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Alberta Farmers Hope Crops Avoid Hail Damage This Year

18 June 2013
Alberta Agriculture, Food and Rural Development

CANADA - As crops start to grow and another hail season begins, farmers across Alberta are hoping to be spared from the kind of record hail damage that battered crops in every part of the province last year.

“Last summer was the worst hail year we’ve ever seen. There were only 11 hail-free days all summer, from early June to mid-September,” says Brian Tainsh, manager of on-farm inspections with Agriculture Financial Services Corporation (AFSC), the Crown corporation that administers crop and hail insurance in Alberta on behalf of the provincial government.

Hail pounded crops in every region of the province from Foremost to Fort Vermilion, triggering more than 11,000 claims and record payouts of almost C$450 million through AFSC’s Straight Hail Insurance program, and the Hail Endorsement rider that many farmers add to their crop insurance each spring.

“There wasn’t one AFSC office across the province that didn’t have hail claims reported,” says Tainsh, noting the previous record hail year in Alberta was 2008 when hail claims totalled more than C$265 million.

What this year’s hail season will bring is still anybody’s guess, says Tainsh. He points out hailstorms in late May and early June have already triggered claims in the Vulcan and Lethbridge areas of southern Alberta – although crops at such early stages of growth have great potential to recover from hail damage.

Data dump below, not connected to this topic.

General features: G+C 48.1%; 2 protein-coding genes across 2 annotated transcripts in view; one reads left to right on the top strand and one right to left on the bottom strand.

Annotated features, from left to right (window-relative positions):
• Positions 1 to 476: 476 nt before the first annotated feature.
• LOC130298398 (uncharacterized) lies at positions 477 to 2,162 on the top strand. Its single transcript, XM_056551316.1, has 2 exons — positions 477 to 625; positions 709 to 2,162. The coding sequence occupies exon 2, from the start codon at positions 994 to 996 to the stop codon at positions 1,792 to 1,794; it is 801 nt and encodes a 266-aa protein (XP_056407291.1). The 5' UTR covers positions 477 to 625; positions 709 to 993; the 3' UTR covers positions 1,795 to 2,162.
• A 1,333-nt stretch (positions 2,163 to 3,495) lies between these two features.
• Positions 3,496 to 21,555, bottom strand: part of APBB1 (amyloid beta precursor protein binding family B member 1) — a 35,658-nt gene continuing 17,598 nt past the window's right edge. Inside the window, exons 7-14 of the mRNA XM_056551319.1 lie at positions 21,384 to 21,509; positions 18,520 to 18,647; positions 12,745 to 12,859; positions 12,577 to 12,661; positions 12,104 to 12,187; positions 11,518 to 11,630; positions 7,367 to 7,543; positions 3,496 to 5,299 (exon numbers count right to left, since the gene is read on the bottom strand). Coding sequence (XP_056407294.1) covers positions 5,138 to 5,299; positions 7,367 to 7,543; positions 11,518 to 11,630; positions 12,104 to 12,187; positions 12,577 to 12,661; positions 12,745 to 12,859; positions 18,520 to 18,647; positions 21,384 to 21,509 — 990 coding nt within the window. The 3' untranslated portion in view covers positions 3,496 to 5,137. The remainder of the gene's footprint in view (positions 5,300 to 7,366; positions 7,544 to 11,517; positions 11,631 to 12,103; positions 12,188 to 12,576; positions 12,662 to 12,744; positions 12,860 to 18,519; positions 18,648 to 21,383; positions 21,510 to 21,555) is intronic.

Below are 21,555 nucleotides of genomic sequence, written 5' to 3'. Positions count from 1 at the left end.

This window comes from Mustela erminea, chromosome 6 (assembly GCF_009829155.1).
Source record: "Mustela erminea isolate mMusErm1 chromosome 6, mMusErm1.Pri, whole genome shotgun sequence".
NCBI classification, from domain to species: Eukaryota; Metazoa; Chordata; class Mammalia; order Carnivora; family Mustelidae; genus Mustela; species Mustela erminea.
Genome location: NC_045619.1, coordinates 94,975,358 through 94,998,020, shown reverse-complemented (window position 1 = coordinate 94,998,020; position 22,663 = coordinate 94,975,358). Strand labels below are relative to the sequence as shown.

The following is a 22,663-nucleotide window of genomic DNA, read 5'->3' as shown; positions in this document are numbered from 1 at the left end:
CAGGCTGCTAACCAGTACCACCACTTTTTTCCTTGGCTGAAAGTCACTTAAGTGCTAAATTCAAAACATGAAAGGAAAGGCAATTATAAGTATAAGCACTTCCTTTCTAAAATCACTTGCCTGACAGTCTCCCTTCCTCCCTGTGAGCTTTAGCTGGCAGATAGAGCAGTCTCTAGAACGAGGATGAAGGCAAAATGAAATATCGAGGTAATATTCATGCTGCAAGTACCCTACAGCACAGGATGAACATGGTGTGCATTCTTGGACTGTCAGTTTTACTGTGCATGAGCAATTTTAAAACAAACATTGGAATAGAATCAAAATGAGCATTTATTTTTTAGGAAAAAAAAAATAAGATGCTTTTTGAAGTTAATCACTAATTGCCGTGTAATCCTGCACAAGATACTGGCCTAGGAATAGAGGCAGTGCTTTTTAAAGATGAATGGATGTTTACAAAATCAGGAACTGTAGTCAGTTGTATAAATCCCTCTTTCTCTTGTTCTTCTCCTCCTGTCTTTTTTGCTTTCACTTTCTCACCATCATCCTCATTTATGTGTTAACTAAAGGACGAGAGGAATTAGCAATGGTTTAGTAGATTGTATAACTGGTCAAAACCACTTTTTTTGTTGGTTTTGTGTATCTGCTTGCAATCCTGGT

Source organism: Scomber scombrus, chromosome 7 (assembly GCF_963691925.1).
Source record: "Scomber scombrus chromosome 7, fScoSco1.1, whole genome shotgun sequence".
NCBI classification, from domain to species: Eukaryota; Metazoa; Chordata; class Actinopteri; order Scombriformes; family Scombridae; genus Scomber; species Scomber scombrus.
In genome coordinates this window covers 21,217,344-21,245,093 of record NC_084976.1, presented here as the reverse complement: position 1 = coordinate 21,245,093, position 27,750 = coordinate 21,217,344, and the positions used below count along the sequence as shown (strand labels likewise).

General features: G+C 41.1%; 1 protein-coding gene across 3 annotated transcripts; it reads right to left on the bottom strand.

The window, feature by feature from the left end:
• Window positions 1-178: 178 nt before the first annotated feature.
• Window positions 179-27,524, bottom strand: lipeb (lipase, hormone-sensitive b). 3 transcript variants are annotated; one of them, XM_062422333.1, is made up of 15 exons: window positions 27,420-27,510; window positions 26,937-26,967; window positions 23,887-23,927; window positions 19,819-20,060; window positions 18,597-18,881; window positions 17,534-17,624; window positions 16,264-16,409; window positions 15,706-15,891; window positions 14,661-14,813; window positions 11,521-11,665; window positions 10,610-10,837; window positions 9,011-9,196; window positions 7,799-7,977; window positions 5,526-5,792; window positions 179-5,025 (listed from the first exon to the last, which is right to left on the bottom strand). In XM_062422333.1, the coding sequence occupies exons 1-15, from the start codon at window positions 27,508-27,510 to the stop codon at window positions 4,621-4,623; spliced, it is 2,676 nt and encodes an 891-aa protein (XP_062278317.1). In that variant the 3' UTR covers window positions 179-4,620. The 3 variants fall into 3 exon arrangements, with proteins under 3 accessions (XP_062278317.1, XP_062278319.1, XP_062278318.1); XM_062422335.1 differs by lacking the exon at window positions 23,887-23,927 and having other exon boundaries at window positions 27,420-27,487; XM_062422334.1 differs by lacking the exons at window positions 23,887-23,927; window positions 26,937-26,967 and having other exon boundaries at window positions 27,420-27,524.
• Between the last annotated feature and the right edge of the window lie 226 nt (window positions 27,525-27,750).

Environment Canada Meteorologist Dan Kulak says it’s too early to tell what the summer holds. “Alberta is a hail capital, so we know we’ll get hail. The question is how much. A lot depends on what happens through the rest of June and how much moisture we have going into July. The wetter it is, the greater likelihood of hail,” he says, noting high humidity last summer was a key factor that contributed to so many hailstorms.

Mr Kulak points out there are three ingredients for hail – heat, surface moisture or humidity, and a trigger. “The sun is often the day-to-day trigger. It shines on the mountains, warming up the air, which then rises and often produces storms that move eastward from the foothills. If that warm air collides with cooler air moving in from the mountains, the storms can be intense. Alberta is designed for hail production and the mountains play a key role,” he explains.

Tainsh says an increasing number of farmers are choosing to ‘Auto Elect’ Straight Hail coverage at the same time they purchase crop insurance in April. “It gives them a two per cent premium discount and protects their crops against hailstorms early in the season.”

That early protection is important, he says. “If farmers wait and their crops are struck by hail before they’re insured, any fields with more than 25 per cent damage become ineligible for Straight Hail Insurance for the rest of the season.”

TheCropSite News Desk

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